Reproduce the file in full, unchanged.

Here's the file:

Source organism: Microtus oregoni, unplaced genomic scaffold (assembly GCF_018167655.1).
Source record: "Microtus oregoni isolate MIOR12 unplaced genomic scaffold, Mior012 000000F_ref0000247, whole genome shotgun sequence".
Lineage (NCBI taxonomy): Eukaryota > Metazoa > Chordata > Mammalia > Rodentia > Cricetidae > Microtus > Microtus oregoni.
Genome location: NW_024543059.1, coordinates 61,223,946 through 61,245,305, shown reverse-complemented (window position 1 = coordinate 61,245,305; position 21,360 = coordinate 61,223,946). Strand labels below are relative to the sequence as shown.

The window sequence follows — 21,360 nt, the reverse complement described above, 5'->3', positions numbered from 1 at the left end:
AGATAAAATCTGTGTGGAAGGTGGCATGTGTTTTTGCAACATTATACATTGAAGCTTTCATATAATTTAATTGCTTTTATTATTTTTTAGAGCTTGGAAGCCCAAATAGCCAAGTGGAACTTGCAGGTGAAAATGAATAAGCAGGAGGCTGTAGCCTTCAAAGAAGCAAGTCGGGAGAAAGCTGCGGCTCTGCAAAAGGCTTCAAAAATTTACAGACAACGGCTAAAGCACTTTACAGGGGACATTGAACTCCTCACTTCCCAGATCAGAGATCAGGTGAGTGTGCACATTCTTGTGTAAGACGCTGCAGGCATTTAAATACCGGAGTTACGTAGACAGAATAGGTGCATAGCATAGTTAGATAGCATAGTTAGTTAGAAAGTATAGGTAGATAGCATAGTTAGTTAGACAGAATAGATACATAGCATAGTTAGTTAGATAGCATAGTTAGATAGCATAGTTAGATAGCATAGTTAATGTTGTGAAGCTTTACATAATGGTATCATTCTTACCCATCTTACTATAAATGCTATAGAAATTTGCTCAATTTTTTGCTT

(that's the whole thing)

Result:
Source organism: Microtus oregoni, unplaced genomic scaffold (assembly GCF_018167655.1).
Source record: "Microtus oregoni isolate MIOR12 unplaced genomic scaffold, Mior012 000000F_ref0000247, whole genome shotgun sequence".
Lineage (NCBI taxonomy): Eukaryota > Metazoa > Chordata > Mammalia > Rodentia > Cricetidae > Microtus > Microtus oregoni.
Genome location: NW_024543059.1, coordinates 61,223,946 through 61,245,305, shown reverse-complemented (window position 1 = coordinate 61,245,305; position 21,360 = coordinate 61,223,946). Strand labels below are relative to the sequence as shown.

The window sequence follows — 21,360 nt, the reverse complement described above, 5'->3', positions numbered from 1 at the left end:
AGATAAAATCTGTGTGGAAGGTGGCATGTGTTTTTGCAACATTATACATTGAAGCTTTCATATAATTTAATTGCTTTTATTATTTTTTAGAGCTTGGAAGCCCAAATAGCCAAGTGGAACTTGCAGGTGAAAATGAATAAGCAGGAGGCTGTAGCCTTCAAAGAAGCAAGTCGGGAGAAAGCTGCGGCTCTGCAAAAGGCTTCAAAAATTTACAGACAACGGCTAAAGCACTTTACAGGGGACATTGAACTCCTCACTTCCCAGATCAGAGATCAGGTGAGTGTGCACATTCTTGTGTAAGACGCTGCAGGCATTTAAATACCGGAGTTACGTAGACAGAATAGGTGCATAGCATAGTTAGATAGCATAGTTAGTTAGAAAGTATAGGTAGATAGCATAGTTAGTTAGACAGAATAGATACATAGCATAGTTAGTTAGATAGCATAGTTAGATAGCATAGTTAGATAGCATAGTTAATGTTGTGAAGCTTTACATAATGGTATCATTCTTACCCATCTTACTATAAATGCTATAGAAATTTGCTCAATTTTTTGCTT